2. Follow best practices for safe food handling and preparation
Since norovirus can also come from food contaminated with the virus, you should always practice safe food handling methods:
- Wash fruits and vegetables before preparing or eating
- Cook oysters, which are at risk for contamination from water, and other shellfish thoroughly
- Keep surfaces clean and disinfected
- Avoid cross contamination
- Don’t touch your face while handing food
- If there’s a chance food has been in contact with norovirus, throw it out
- Do not cook or serve food if you’re sick
3. Disinfect bathrooms and surfaces regularly
One of the reasons norovirus is so contagious is that it’s hard to kill. The virus can survive on surfaces for up to a month. It’s also less susceptible to heat than other viruses. But the norovirus has its weak spot – bleach. Bleach kills norovirus.
When cleaning and disinfecting your home of norovirus, it’s important to take precautions. The following tips are recommended:
- Use rubber gloves, though it may seem like overkill – Norovirus loves to travel from hand to mouth, so use rubber or disposable gloves when you’re in any area that’s been exposed to norovirus.
- Use bleach or an EPA-approved disinfecting agent – Bleach should be used at the rate of 5-25 tablespoons per gallon of water.
- Wash dishes well – Norovirus can survive in conditions as hot as 145 degrees Fahrenheit. It tolerates higher temperatures than other viruses, so you’ll need to turn up the heat on your cleaning. For many, this will be as easy as setting the dishwasher to “sanitize”, which heats at 150 degrees Fahrenheit.
- Wash and sanitize laundry – Use the longest, hottest cycle for both washing and drying. Your washing machine and dryer heat up to the magic number of 150 degrees Fahrenheit, so norovirus won’t make it through the wash.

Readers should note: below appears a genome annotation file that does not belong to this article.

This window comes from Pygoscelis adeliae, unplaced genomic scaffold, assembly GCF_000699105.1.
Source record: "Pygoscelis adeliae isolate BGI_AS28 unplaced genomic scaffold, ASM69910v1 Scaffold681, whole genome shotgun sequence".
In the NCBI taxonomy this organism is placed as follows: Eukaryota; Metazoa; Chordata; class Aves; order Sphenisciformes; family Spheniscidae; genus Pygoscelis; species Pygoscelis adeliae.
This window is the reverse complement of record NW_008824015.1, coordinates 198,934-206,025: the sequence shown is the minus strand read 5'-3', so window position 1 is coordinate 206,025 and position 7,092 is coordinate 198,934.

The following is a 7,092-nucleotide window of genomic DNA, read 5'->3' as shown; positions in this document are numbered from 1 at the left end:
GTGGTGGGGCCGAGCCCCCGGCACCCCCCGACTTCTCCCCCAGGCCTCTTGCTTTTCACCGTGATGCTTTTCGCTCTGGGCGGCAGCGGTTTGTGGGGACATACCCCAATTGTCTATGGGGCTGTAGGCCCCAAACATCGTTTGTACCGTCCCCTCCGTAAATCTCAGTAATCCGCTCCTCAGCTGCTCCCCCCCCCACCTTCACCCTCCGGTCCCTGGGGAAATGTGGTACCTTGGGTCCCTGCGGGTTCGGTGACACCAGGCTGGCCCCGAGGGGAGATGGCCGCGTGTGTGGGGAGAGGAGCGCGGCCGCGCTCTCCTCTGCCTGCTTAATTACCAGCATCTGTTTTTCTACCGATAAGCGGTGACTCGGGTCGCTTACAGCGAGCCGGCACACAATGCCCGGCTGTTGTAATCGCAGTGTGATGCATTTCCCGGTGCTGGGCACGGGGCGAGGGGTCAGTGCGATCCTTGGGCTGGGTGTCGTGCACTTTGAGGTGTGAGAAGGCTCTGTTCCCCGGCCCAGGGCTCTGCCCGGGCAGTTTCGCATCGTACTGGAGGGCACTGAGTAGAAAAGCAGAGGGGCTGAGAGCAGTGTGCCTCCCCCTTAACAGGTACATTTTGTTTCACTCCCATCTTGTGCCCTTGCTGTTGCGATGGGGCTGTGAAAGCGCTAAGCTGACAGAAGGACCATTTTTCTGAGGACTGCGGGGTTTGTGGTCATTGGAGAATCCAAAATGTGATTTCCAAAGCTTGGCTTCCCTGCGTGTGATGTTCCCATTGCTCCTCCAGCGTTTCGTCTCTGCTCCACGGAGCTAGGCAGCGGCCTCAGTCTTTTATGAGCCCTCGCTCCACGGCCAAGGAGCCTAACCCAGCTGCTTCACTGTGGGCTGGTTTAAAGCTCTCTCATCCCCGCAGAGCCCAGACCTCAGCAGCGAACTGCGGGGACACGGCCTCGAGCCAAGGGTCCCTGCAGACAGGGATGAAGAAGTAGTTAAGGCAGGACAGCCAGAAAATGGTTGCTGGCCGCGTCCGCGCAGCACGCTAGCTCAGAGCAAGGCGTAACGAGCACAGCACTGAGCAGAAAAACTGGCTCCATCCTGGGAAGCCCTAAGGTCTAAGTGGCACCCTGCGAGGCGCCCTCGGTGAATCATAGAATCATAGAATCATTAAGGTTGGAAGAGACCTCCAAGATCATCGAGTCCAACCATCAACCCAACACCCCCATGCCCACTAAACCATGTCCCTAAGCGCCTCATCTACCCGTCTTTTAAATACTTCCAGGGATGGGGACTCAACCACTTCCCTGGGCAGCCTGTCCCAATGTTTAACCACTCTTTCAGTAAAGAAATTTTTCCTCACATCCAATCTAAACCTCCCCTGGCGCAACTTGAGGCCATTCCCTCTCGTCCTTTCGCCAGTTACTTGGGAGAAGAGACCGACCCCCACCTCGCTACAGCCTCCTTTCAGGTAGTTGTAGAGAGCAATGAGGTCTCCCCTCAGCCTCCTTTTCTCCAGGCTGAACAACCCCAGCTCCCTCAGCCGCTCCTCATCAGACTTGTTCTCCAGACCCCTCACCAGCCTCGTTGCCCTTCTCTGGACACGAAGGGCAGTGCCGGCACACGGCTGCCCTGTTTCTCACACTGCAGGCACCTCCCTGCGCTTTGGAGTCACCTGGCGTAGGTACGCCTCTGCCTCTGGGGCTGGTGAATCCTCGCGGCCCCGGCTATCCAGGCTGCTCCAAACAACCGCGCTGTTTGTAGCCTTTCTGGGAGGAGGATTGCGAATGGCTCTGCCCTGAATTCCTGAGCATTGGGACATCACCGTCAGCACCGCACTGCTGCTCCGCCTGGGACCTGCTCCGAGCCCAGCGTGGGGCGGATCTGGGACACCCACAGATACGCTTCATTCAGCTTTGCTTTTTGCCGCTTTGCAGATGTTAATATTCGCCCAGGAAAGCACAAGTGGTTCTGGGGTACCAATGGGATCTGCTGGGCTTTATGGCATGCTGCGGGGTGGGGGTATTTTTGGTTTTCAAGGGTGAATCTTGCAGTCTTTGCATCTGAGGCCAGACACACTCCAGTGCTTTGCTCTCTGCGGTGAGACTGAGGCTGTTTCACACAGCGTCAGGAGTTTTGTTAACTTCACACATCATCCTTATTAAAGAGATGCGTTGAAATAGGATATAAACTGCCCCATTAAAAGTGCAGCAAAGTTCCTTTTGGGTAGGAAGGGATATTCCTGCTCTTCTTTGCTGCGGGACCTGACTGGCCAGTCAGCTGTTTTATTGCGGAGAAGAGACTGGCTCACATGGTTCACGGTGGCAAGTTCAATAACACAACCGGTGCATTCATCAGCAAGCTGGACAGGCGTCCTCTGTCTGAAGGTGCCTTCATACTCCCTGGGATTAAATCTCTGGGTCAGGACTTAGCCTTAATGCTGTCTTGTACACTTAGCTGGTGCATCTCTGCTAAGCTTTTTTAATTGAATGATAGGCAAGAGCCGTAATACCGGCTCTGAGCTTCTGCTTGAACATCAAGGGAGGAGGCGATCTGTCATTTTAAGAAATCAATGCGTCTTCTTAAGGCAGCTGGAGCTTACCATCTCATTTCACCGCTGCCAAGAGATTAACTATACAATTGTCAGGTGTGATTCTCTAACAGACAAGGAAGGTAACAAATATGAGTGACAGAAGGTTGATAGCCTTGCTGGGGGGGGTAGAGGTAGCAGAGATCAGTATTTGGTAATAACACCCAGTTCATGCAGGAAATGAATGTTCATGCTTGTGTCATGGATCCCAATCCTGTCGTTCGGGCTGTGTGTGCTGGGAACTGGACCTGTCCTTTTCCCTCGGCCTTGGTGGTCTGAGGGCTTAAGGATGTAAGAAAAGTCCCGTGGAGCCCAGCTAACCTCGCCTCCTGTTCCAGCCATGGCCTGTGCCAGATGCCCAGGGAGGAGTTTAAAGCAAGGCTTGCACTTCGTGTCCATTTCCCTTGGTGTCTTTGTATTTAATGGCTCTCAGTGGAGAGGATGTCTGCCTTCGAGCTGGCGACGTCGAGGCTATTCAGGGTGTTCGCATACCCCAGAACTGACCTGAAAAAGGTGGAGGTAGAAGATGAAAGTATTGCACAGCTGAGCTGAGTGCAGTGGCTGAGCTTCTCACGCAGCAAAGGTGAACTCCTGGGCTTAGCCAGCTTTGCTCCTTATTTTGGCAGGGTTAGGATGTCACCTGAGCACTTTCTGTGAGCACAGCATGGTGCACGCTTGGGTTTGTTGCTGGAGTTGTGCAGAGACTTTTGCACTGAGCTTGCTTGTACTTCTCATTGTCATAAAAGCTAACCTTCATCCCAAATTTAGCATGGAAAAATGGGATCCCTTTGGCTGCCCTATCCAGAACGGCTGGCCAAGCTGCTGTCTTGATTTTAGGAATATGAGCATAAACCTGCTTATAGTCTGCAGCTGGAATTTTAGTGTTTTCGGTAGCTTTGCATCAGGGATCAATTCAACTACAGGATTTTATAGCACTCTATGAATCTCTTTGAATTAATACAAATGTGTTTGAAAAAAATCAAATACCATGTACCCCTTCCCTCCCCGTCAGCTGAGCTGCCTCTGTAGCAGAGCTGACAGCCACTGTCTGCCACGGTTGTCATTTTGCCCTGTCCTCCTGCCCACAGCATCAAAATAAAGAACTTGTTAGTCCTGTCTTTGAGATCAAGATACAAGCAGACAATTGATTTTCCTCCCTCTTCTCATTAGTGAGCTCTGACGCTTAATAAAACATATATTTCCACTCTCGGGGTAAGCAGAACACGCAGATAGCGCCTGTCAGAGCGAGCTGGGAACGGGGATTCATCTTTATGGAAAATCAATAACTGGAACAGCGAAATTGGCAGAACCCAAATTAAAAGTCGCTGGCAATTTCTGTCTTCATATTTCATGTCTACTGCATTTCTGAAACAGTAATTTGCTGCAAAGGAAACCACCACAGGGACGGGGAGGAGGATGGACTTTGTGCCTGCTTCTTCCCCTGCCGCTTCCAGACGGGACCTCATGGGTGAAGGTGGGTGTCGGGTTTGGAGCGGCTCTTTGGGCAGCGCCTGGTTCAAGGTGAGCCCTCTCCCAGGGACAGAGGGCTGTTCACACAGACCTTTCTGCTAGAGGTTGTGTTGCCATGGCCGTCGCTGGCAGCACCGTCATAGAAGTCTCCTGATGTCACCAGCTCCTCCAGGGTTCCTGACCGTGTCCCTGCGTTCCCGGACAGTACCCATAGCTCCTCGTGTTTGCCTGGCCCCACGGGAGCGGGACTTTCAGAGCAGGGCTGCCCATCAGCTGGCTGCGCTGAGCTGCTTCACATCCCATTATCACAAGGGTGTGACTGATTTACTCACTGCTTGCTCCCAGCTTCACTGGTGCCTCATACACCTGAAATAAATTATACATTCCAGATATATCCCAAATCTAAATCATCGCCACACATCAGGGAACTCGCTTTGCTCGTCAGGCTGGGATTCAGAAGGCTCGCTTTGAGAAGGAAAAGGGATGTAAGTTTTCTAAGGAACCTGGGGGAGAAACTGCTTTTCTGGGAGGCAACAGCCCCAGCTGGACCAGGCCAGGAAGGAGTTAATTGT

- When in doubt, wash your hands – Again, we cannot stress enough how important proper, regular handwashing is to avoiding norovirus and other illnesses.
4. Know the norovirus hotspots
Because of how quickly norovirus spreads and how tenacious the virus is, some places are more at risk than others. Places that are likely to be hit the hardest include:
- Hospitals/care facilities
- Cruise ships
Norovirus on vacation
Part of the fun of traveling is learning new cultures and trying new cuisines. You can have your baklava and eat it, too, if you’re careful about norovirus. Your chances of getting norovirus increase when traveling thanks to the confined spaces you’re often traveling in (think: cruise ships and airplanes).
Exposure to different foods and cooking methods may also cause norovirus. Stay safe by following these tips:
- Don’t drink tap water – Make sure any water you drink is bottled. If you enjoy coffee or tea, make sure tap water comes to a rolling boil before preparing.
- Take it neat – Ice can contain norovirus, so order your drinks without.
- Bring your own soap – Soap dispensers aren’t a given in bathrooms around the world, and you can’t rely on hand sanitizer to do the job when it comes to norovirus.
- Try new foods but don’t take risks – Don’t eat raw or undercooked shellfish, and make sure fruits and veggies are washed.
The risk of getting a nasty stomach bug like norovirus shouldn’t keep you from going on that vacation or seeing the world. Exercise a little more caution, and you should be fine.
Remember, help is here if and when you need it
Norovirus, while unpleasant, will typically run its course within 48 hours. Take the self-care steps mentioned above, and if you need more advice, call your care provider’s nurse line. For example, HealthPartners patients and insurance plan members can call our CareLine at 800-551-0859 or 952-993-4665.